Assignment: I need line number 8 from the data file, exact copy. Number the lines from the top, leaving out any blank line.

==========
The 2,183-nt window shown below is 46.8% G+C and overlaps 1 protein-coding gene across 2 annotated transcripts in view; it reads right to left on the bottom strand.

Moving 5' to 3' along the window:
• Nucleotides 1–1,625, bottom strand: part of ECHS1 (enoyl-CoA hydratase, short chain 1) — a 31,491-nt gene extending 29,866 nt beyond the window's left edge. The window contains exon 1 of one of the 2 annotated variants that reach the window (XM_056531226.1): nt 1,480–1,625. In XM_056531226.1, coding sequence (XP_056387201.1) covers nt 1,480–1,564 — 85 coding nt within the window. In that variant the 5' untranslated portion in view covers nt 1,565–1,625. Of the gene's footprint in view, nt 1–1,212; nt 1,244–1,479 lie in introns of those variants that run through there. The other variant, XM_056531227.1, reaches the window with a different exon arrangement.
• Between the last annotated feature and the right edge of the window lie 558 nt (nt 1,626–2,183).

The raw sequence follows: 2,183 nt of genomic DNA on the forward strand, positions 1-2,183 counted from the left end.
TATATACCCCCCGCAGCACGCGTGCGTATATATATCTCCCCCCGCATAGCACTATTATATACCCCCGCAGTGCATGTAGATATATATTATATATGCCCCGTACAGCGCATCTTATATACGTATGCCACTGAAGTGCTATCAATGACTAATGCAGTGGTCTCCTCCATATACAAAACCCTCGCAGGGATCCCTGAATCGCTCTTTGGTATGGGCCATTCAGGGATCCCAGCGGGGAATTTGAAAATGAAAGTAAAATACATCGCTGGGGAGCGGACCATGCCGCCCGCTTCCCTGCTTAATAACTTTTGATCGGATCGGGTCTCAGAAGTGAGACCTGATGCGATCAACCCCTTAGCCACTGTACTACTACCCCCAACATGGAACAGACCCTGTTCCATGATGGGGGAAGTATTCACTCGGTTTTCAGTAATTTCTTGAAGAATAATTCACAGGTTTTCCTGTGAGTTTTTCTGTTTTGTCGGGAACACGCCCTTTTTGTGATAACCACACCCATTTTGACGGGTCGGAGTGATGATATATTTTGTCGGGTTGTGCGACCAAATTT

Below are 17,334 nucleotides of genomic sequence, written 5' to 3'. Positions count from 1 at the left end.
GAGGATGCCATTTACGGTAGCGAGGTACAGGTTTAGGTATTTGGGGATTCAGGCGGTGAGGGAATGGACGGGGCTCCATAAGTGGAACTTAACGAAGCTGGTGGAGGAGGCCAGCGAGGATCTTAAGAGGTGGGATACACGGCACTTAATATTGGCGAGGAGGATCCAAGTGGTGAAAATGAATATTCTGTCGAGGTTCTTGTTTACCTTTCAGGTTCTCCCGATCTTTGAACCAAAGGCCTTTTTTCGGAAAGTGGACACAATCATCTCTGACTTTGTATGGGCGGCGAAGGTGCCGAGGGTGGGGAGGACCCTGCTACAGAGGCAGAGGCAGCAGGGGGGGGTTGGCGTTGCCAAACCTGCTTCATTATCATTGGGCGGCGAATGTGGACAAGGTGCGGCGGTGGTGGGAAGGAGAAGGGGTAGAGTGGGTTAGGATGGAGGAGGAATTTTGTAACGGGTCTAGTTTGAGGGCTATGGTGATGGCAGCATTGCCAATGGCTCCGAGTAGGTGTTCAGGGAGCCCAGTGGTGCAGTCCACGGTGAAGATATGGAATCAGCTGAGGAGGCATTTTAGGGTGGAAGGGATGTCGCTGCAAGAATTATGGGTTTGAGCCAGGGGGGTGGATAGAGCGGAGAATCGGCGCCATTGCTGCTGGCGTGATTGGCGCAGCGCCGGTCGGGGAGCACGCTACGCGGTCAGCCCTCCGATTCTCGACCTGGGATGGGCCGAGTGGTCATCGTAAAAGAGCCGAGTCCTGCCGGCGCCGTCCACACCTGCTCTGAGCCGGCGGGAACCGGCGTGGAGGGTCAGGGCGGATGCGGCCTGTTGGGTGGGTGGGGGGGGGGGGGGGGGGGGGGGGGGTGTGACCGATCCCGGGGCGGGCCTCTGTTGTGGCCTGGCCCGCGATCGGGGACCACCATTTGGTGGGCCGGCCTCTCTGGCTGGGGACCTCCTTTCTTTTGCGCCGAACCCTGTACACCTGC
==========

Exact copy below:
GAGGATGCCATTTACGGTAGCGAGGTACAGGTTTAGGTATTTGGGGATTCAGGCGGTGAGGGAATGGACGGGGCTCCATAAGTGGAACTTAACGAAGCTGGTGGAGGAGGCCAGCGAGGATCTTAAGAGGTGGGATACACGGCACTTAATATTGGCGAGGAGGATCCAAGTGGTGAAAATGAATATTCTGTCGAGGTTCTTGTTTACCTTTCAGGTTCTCCCGATCTTTGAACCAAAGGCCTTTTTTCGGAAAGTGGACACAATCATCTCTGACTTTGTATGGGCGGCGAAGGTGCCGAGGGTGGGGAGGACCCTGCTACAGAGGCAGAGGCAGCAGGGGGGGGTTGGCGTTGCCAAACCTGCTTCATTATCATTGGGCGGCGAATGTGGACAAGGTGCGGCGGTGGTGGGAAGGAGAAGGGGTAGAGTGGGTTAGGATGGAGGAGGAATTTTGTAACGGGTCTAGTTTGAGGGCTATGGTGATGGCAGCATTGCCAATGGCTCCGAGTAGGTGTTCAGGGAGCCCAGTGGTGCAGTCCACGGTGAAGATATGGAATCAGCTGAGGAGGCATTTTAGGGTGGAAGGGATGTCGCTGCAAGAATTATGGGTTTGAGCCAGGGGGGTGGATAGAGCGGAGAATCGGCGCCATTGCTGCTGGCGTGATTGGCGCAGCGCCGGTCGGGGAGCACGCTACGCGGTCAGCCCTCCGATTCTCGACCTGGGATGGGCCGAGTGGTCATCGTAAAAGAGCCGAGTCCTGCCGGCGCCGTCCACACCTGCTCTGAGCCGGCGGGAACCGGCGTGGAGGGTCAGGGCGGATGCGGCCTGTTGGGTGGGTGGGGGGGGGGGGGGGGGGGGGGGGGGTGTGACCGATCCCGGGGCGGGCCTCTGTTGTGGCCTGGCCCGCGATCGGGGACCACCATTTGGTGGGCCGGCCTCTCTGGCTGGGGACCTCCTTTCTTTTGCGCCGAACCCTGTACACCTGC